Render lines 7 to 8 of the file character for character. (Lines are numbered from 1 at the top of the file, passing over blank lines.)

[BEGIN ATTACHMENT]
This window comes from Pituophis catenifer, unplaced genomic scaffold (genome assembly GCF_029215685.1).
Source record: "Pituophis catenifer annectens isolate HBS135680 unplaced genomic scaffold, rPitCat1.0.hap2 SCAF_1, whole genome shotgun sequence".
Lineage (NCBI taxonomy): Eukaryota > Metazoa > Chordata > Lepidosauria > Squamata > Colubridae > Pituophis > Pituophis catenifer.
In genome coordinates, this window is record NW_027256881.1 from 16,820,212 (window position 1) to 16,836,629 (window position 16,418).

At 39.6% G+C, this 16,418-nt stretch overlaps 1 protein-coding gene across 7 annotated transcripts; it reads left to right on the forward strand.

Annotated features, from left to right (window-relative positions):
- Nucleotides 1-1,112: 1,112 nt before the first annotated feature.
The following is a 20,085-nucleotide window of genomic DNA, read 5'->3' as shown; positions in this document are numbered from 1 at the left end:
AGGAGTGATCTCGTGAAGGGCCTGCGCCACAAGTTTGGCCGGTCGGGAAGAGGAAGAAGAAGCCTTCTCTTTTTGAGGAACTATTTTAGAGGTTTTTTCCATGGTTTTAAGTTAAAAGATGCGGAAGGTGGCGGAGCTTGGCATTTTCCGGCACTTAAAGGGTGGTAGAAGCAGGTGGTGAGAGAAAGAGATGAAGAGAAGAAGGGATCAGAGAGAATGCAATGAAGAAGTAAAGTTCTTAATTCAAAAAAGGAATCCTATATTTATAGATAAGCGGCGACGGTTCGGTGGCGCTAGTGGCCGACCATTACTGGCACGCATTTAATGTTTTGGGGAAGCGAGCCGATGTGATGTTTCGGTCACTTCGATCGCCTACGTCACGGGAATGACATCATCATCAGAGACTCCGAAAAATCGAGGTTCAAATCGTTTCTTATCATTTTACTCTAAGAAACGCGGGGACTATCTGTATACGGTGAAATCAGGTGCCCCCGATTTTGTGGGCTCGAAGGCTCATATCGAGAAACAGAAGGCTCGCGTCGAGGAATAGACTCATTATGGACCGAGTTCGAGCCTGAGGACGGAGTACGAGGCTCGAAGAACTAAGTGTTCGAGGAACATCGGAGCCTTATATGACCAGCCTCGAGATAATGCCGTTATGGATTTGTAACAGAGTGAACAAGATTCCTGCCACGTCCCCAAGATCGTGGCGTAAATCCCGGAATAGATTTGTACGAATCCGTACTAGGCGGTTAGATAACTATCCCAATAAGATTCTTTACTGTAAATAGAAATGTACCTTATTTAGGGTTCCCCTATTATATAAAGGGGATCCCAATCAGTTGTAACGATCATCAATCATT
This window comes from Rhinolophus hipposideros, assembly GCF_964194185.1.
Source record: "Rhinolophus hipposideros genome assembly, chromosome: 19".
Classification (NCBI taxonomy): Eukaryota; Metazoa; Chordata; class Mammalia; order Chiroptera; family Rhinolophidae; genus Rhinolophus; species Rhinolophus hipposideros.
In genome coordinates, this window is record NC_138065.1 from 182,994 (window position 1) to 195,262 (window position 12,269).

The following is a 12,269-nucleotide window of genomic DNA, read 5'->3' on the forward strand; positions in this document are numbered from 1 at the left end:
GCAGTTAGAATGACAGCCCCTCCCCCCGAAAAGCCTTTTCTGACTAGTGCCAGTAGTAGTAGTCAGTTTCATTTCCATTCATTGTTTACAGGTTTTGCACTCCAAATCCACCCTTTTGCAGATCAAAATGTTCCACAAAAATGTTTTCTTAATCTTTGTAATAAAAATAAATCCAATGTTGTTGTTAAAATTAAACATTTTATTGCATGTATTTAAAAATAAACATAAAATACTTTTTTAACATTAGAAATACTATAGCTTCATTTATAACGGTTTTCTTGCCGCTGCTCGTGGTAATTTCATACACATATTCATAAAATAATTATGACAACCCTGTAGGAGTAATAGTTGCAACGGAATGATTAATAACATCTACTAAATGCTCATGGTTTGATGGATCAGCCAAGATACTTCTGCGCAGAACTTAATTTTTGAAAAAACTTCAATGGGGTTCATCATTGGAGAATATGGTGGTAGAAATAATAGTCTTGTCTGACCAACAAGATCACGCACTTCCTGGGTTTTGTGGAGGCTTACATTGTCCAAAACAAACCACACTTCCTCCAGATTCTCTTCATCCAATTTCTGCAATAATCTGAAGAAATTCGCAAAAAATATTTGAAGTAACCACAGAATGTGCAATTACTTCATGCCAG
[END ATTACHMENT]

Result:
- Nucleotides 1-1,112: 1,112 nt before the first annotated feature.
The following is a 20,085-nucleotide window of genomic DNA, read 5'->3' as shown; positions in this document are numbered from 1 at the left end: